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Old Bath Road

It’s just a square car park, a rough extension of tarmac on the rising down. But a hump-sided scar runs from it, like a poorly-healed incision along the very ridge that rises with increasing energy from Beckhampton to Cherhill, and the bike runs clean and clear among the grassy lumps: a road made to be less travelled.

This is the archaeology of the Old Bath Road, the route taken by Stukely, Jane Austen, Samuel Pepys and many others west from London; a route bypassed when the current A4 was turnpiked about two hundred years ago; a route the skeins and intersects in rough sweeps with older way-scars: the Anglo-Saxon herepath; the great Roman road to the west.

Indeed this wrinkling and marking of the landscape is what makes these Downs; extraordinary landforms in the themselves; given their qualities – a kind of depth of experience, a human quality aping emotion, a character – by stratigraphic generations of lumping and bumping caused by the accidents of history, all intersecting in the present in the way that only Places can. And, to boot, kept clean and smooth as the emptiest steppe by centuries of flat-toothed sheep.

Almost as soon as I leave the car park, I enter a copse of ashes, planted as a game-hide by some landowner a century or more ago, and now a grey-walled enclosure of cathedral-like proportions. Trees make mini-places, little local environments, and this one is all the more redolent for the great sweeping lumps left within it, smooth-sided hefts within the earth. It runs on, ever higher, concealing a great scoop-like dry valley to the north that is today used as gallops.

Horses are one of the themes of this landscape: there is something in the collision of antiquarian rediscovery of a ‘noble’ British prehistory, white horse-cutting, copse-planting on barrows as covers for game and to break up the bleakness of the chalk, and the cult of the race embodied in the art of Stubbbs — all events that happened at about the same time — which is an interlinked moment in the cultural history of Wessex upland landscapes. But there’s no one practising now: just a few dog walkers, and two owls shocked from a tree and wheeling confused in the air, and a herd of deer on a distant expanse of grass.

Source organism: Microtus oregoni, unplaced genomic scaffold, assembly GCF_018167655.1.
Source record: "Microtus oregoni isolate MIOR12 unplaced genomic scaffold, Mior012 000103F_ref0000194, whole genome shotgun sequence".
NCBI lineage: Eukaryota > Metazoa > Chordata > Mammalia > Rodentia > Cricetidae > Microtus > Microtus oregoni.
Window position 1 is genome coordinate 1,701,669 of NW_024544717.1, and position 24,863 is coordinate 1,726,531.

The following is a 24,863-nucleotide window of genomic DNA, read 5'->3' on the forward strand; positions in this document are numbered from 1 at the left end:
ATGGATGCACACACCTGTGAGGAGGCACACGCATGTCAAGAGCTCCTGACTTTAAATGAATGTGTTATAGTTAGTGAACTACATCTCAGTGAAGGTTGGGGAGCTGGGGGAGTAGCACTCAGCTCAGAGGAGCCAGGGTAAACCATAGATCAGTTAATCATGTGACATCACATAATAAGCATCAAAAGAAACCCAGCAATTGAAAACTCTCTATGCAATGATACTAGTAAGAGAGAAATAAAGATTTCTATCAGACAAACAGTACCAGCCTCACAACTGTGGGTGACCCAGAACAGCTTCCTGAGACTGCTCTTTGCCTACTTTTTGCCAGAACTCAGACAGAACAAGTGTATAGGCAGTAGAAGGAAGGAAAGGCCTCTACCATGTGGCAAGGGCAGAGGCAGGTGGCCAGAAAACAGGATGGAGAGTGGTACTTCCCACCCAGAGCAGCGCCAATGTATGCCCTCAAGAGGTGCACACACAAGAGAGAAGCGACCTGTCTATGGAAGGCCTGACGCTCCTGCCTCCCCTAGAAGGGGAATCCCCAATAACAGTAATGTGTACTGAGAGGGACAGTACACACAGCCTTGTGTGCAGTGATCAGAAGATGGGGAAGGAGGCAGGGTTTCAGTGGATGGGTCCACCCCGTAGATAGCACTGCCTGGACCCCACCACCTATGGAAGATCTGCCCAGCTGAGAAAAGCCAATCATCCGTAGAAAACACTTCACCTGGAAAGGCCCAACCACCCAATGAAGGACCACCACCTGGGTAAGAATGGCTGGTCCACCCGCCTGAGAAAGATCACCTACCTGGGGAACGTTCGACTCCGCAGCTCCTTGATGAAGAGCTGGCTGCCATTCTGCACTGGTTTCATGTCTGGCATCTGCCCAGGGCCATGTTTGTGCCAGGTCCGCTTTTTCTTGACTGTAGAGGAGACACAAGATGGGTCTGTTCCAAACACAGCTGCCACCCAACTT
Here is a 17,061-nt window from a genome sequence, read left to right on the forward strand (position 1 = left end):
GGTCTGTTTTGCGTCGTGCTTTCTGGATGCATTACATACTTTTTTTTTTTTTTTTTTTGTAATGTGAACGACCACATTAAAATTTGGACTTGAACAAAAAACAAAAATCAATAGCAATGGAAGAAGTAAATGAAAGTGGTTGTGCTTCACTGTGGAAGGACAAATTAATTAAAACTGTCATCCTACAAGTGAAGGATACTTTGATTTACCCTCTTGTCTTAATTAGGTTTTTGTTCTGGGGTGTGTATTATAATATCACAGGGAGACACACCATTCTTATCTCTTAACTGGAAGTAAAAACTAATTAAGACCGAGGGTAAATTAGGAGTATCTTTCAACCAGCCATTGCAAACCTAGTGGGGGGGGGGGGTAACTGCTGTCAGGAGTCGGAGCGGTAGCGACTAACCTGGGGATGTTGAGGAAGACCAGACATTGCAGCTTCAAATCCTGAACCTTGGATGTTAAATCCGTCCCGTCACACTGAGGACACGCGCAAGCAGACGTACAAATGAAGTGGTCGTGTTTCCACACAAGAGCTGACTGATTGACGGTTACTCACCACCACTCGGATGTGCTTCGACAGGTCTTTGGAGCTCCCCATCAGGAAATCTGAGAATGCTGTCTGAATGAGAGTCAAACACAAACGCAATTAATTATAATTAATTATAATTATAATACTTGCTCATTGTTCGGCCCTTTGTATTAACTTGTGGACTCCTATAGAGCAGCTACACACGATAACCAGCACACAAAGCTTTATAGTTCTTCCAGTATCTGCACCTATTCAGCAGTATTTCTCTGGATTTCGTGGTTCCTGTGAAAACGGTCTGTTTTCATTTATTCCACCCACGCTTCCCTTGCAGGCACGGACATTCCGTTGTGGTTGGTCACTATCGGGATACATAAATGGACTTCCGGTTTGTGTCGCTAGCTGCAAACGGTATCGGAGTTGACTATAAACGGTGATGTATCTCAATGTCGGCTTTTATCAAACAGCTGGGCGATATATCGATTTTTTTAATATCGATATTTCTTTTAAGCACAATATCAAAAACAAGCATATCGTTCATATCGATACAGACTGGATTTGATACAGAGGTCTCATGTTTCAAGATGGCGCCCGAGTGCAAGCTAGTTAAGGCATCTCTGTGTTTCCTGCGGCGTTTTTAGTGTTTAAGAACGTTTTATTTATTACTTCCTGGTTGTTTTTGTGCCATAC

Talking of barrows, here’s one: one of several biggies which line this route, looking over the plain towards Yatesbury and Windmill Hill. Except this, with the magnificent violence and collision of history that is this landscape’s greatness, is also a pillbox. Someone has excavated its cisty innards and inserted corrugation-lined cement and brick, leaving only a tiny gunport from which to peep at the the Panzer divisions as they make their way from Avebury to Chippenham, perfect cover for the local Dad’s Army butcher-turned-sniper. Vive la Resistance! La Lutte Continua! Keep calm and carry on…

I imagine acts of derring-do that never happened, and leave the bones of Bronze Age warlords and the hapless boys of Wiltshire and Wittenburg intermingling in this hollowed-out pilbarrow, forever trapped in a Dr Who timewarp in which 3000BC and 1941 cross breed to horrible effect.

Further on, my way curves north off the road, and climbs through rough sticky chalk-mud up to the whalebacked heights around Oldbury Castle. The dry valley turns behind me, forgotten linears striating its sides, outworks of Woden’s dyke, iron age estate boundaries, medieval sheep enclosures. A bedding line of flints has been dug and pitted along its geological length by hunters of holy tools from the deepest prehistory; the hilltop is massive with the collosal hill-works, almost urban in their pre-Roman might. The great smooth waterless curve and bowl of Upper Chalk underlies all.